Another enormous part of the gameplay is the crafting system. The game is incredibly gear dependent, and the primary way to get this equipment is to craft it. Unfortunately, this means you have to dedicate countless hours to crafting instead of combat. Most high-end players spend more time in the crafting system than on the field battling monsters. Crafting design borders on absurdism, recipes are not taught in game but are instead fueled by experimentation. Not a terrible system, except that even the recipes you discover and learn are never saved in the game. You have to physically record the recipe outside of the game if you want to remember it. Recipes can also fail as well. The Crafting system is one enormous artificial timesink in order to stall players from getting too far into the game too fast.
Character classes (jobs) are another interesting failed aspect of the game. The game supports multi-classing, meaning a single character can do anything as long as they train in it. This kills the opportunity for diversity among characters, everyone plays as everything. The game also limits your total characters to 1. Want an extra character to play on another server with different friends? Too damn bad, you are stuck unless you pay more money, even then you will be repeating the gameplay since every character is the same besides their cosmetic race. The game also has a fatigue system that slows you down from playing one class for too long, punishing your experience gains if you dedicate yourself to a favorite play style that you enjoy.
Game Engine and Design: 1/10
Tying in with gameplay, the game engine and it's design is done extremely poorly by Square-Enix. Some sources believe that a majority of the game's technical work was outsourced to a non-Japanese development company. Regardless, the result is complete and utter rubbish.
On a performance level the game is almost a comedy. Computers capable of playing the system-taxing Crysis at highest settings can barely run XIV smoothly on Medium. The game is very unoptimized, and performance issues can persist for even the best computers out there. Some players even report having performance increases from things like turning Shadows or Anti-Aliasing on instead of leaving them off. It's a nightmare to play this game from how choppy and unresponsive it is.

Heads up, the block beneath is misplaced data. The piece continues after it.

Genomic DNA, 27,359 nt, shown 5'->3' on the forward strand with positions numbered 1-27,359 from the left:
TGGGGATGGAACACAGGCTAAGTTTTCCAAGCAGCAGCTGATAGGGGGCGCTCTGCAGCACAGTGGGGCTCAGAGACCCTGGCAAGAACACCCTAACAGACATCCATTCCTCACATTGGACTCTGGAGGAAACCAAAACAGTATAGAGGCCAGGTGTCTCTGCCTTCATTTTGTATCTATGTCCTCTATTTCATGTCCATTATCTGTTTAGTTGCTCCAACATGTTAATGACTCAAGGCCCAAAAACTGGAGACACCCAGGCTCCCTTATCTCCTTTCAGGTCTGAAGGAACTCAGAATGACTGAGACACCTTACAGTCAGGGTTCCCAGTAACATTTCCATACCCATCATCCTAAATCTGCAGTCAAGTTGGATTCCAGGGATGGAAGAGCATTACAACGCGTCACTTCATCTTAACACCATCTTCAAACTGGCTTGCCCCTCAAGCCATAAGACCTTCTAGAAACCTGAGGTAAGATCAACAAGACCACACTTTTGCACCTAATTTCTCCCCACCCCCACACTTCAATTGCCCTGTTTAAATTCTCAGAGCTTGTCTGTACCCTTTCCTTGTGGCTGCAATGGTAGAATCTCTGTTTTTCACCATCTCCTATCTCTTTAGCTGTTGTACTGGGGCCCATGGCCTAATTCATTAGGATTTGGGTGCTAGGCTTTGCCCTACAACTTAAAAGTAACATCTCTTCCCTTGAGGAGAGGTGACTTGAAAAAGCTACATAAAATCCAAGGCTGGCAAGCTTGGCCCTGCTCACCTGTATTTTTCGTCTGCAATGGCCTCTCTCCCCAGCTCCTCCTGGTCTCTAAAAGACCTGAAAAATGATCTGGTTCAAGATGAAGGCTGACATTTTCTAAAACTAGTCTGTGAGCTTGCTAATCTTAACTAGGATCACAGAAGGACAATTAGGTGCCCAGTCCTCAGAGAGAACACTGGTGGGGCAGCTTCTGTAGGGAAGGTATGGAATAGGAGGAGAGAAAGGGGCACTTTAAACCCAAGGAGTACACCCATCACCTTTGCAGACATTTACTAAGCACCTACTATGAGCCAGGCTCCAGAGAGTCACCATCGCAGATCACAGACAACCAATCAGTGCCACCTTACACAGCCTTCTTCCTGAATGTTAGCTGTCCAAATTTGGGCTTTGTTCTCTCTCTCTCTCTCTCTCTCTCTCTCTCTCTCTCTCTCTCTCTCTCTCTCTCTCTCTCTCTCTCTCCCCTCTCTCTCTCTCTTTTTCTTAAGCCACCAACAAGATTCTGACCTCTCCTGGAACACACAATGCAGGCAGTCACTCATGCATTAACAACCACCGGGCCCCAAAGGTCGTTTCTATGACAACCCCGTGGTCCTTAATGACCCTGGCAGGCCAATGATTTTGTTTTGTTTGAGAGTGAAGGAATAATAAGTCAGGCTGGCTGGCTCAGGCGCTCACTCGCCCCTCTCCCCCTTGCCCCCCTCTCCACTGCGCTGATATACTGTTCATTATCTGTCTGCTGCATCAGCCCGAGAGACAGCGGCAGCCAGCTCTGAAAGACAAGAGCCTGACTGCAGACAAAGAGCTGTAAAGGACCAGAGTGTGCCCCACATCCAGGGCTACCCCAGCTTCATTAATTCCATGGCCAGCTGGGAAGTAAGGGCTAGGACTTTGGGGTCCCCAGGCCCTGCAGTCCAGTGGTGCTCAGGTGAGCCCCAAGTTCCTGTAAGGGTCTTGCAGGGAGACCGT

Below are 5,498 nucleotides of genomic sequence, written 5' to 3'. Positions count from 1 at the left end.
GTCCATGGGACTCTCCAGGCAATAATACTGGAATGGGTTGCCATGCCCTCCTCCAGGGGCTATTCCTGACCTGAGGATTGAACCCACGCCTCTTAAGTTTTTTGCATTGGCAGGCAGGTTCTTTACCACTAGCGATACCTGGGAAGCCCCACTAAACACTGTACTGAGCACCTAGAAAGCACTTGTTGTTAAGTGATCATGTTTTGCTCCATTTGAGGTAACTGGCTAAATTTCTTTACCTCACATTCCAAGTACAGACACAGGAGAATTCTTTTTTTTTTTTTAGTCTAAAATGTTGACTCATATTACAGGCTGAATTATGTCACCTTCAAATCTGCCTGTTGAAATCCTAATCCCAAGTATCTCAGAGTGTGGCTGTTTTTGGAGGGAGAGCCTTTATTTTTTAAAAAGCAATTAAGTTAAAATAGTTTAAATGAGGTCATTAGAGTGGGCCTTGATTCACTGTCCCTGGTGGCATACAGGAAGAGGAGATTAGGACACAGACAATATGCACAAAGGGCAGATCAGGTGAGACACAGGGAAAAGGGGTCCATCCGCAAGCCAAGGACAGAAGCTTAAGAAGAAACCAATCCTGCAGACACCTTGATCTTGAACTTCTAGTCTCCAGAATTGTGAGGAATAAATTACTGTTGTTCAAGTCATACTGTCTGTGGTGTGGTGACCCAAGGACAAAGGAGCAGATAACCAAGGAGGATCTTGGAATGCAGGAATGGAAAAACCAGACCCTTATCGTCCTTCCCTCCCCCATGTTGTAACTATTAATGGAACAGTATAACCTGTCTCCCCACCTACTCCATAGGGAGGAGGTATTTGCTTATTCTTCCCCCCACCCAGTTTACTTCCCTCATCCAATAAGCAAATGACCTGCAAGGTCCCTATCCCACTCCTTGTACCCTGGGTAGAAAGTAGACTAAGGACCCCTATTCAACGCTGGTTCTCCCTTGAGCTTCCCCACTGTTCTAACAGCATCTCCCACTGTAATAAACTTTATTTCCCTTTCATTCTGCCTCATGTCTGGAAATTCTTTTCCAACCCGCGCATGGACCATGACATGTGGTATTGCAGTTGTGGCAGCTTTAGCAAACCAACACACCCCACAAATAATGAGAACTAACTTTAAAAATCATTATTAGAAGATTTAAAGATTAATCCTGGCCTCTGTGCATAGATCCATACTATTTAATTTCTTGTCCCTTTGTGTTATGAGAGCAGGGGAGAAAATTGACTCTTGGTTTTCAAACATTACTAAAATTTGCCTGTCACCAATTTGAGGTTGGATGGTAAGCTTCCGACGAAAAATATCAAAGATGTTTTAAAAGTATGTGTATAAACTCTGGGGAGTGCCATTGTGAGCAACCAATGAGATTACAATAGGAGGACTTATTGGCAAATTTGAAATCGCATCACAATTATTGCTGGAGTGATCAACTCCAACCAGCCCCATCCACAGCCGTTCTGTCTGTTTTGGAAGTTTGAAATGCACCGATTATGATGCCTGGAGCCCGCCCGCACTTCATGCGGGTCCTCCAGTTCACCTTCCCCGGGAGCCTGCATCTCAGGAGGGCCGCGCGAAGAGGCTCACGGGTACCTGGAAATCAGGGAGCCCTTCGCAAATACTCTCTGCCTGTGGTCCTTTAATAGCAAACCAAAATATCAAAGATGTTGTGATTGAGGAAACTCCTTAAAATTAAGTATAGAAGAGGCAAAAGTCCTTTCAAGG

The menu's are also faulty, navigating the UI is an arduous task, each option taking several options to load and process. Simple actions such as selling materials to an in-game NPC Vendor takes incredible amounts of patience to navigate. The menus are designed with Console gamers in mind. Many gamers are forced to play with controllers instead of their keyboards and mice, simply because the game is tailored to fit those controls better.
The game is also incredibly laggy on the connection side of things. With servers hosted in Japan, Japanese players have a huge advantage over western gamers. Some servers often get "locked" due to high population, disconnecting players from their friends. The Queue system is suspect as well, you can join the line to get into the game and actually go back in line.
Overall: 1/10 (Not an Average)
Final Fantasy XIV is a complete and utter joke of a game. Without the Final Fantasy brand name and themes embedded into the game's world, XIV would have been a commercial disaster day one. Luckily for them they have an sensational base of fans, driven by nostalgia, to support the game at all costs. Hopefully, in the future, this will allow Square-Enix to salvage this train wreck.
The Potential is there, it really is. The graphics and music are wonderful, and there may be a good game under all the poor design choices, but ultimately the game is just flawed and broken. Broken gameplay, poor performance, and a terrible game design make this game feel more like a Free-to-Play Asian MMO than a Pay to Play MMORPG. Final Fantasy XIV is one of the most disappointing games ever made.
Reviewer's Score: 1/10 | Originally Posted: 10/06/10
Game Release: Final Fantasy XIV Online (US, 09/30/10)